Illumination CEO Chris Meledandri on Ignoring Twitter, Chris Pratt's Mario, and Surviving "Titan A.E."

Chris Meledandri, founder and CEO of Illumination Entertainment, spoke at CineEurope in Barcelona and warned of the dangers of trying to please everyone, especially everyone on social media.

"Minions": With "Minions: The Rise of Gru" set for release on July 1, CEO Mehredandri took the stage to discuss the latest installment in the profitable "Despicable Me" franchise, why he doesn't care how different groups react to his artistic work He discussed why he doesn't care how different groups react to his artistic work, and how the most costly decision of his career helped shape who he is today as an executive.

In his views shared during the talk, Meredandri questioned the role that social media and outsiders' opinions can and should play in filmmaking.

Meledandri said:

No matter how intolerant we are, I think the minute we start using Twitter's perspective and the perspective of any culture to guide our creative expression, we are going down a very slippery slope, not only morally but creatively as well. It's impossible to try to figure out a way to thread the needle that doesn't offend anyone while still protecting the creative process.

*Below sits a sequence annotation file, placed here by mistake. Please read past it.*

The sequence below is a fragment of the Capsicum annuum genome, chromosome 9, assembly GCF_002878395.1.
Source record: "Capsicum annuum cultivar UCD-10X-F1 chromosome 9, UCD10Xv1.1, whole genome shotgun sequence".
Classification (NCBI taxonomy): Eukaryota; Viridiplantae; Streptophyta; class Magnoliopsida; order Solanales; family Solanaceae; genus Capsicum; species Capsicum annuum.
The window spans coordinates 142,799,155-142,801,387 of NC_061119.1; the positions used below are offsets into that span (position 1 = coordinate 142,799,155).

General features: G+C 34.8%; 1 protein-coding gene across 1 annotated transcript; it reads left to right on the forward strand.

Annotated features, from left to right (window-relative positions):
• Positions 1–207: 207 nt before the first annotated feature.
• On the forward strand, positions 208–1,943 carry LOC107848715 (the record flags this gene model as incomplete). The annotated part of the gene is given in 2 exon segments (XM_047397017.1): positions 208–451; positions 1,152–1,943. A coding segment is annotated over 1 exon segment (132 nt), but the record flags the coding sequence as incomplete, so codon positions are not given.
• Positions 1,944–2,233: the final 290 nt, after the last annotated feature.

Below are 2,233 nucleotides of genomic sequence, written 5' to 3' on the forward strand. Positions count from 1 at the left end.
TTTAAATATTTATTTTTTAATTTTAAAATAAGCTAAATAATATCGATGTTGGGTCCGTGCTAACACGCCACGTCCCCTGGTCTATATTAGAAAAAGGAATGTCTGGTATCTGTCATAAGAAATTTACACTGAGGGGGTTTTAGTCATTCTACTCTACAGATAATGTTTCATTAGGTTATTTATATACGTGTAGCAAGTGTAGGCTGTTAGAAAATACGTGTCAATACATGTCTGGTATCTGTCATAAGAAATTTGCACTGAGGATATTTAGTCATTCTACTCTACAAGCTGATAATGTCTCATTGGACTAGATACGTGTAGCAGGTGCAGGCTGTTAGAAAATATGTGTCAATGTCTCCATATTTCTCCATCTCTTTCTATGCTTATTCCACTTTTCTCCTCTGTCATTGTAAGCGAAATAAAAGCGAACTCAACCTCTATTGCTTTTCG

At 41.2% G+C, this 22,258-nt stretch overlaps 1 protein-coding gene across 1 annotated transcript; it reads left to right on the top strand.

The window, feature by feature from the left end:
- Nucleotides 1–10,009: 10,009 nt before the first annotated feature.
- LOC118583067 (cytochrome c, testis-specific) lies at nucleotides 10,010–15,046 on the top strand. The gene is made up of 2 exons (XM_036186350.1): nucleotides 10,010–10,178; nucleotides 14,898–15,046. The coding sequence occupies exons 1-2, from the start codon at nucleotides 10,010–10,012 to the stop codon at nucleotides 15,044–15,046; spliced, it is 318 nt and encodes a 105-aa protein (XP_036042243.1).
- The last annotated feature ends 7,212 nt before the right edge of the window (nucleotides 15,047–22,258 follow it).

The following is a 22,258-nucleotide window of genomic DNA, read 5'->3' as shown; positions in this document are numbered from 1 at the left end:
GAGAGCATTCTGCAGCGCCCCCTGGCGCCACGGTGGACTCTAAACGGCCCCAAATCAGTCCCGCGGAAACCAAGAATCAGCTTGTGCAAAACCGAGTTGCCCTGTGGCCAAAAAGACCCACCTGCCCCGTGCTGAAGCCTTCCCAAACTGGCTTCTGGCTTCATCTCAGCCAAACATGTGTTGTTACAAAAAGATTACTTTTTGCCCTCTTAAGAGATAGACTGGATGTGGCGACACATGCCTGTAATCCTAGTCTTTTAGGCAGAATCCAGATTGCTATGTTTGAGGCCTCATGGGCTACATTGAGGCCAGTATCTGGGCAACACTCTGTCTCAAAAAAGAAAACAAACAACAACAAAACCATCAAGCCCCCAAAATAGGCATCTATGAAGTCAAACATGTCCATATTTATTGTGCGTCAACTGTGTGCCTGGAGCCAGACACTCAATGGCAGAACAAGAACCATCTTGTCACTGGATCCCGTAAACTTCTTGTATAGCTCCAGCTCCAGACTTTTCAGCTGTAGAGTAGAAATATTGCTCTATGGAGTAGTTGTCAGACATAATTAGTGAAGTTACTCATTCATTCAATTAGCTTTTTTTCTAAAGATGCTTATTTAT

To that end, he addressed the small controversy that ensued when non-Italian Chris Pratt was cast as Mario, Nintendo's famous Italian frontman, in the feature-length animated adaptation of its IP.

Chris was cast because they felt he could give a great performance as Mario. Once people hear Chris Pratt's performance, the criticism will disappear. I don't think this is the smartest defense, but as a person of Italian-American heritage, I feel I can make that decision without having to worry about offending Italians or Italian-Americans... I think we can work well together."

Meledandri was also asked for his opinion on Pixar's attempt to include a same-sex kissing scene in The Light Years. He was keen to point out that the future of filmmaking in Illumination is likely to be more progressive and that he understands that this may alienate certain groups. I think we have to respect the stories you tell, respect the choices of the filmmakers, and be prepared that not everyone will always be satisfied.

Perhaps part of Meledandri's brazenness stems from the fact that he was the head of 20th Century Fox Animation when he conceived "Titan A.E.," a project that could have been fatal for lesser executives. After joking about how unwise it was to lose Rupert Murdoch's $100 million, he explained: [You have to figure out how not to get crushed by it ...... The key to whether or not you get crushed is not the failure itself; the failure is part of the price of admission to success.

Meledandri's comments were originally reported by Deadline.